The Effect of FOOSH

The scaphoid is one of the eight small carpal bones that make up the wrist. It is located at the base of the thumb and at the end of the radius bone of the forearm. The function of the scaphoid is to help move and stabilize the wrist. Unfortunately, because of the bone’s position and size, it accounts for around 70 percent of carpal fractures.

When you fall onto your outstretched hand (FOOSH), it is a result of your instinct to extend the arm and break the fall with your hand to protect your head and back. Your scaphoid, the main connecting bone of your hand and forearm, is commonly affected in these situations. A FOOSH resulting in a scaphoid fracture can occur in sports, such as skating, skiing, and snowboarding, or during other activities like using a hoverboard. Repeated stress to the scaphoid, such as in gymnastics, can also result in a fracture.

When you experience a FOOSH or suspect an injury to your wrist, it is important to be seen by a doctor quickly because swelling or deformity often goes unnoticed. The fracture must be treated quickly with immobilization. Nonunion, or failure of the fracture to heal, is more likely to occur with delayed immobilization. The doctor will usually use an X-ray to diagnose a fractured scaphoid or CT or MRI scans if more information is needed. The usual treatment requires casting, but other cases may require surgery first to properly align the bones. Recovery from scaphoid fractures includes a rehabilitation program with range-of-motion and strengthening exercises to regain function.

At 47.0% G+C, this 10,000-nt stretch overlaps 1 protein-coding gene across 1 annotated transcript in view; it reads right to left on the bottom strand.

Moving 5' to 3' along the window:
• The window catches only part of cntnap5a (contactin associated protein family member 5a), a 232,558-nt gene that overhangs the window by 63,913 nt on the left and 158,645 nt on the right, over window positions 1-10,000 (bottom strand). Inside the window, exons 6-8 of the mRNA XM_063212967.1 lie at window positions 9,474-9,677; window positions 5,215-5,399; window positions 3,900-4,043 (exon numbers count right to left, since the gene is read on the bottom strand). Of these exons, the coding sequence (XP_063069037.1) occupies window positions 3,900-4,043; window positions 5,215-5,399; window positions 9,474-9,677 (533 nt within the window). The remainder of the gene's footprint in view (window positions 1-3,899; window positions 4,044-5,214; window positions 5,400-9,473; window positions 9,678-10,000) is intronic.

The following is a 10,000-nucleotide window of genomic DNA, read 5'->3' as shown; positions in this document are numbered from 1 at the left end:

If you believe you have experienced a scaphoid fracture or another wrist injury, request an appointment online with one of our wrist experts at The Hand & Upper Extremity Center of Georgia or call (404) 255-0226.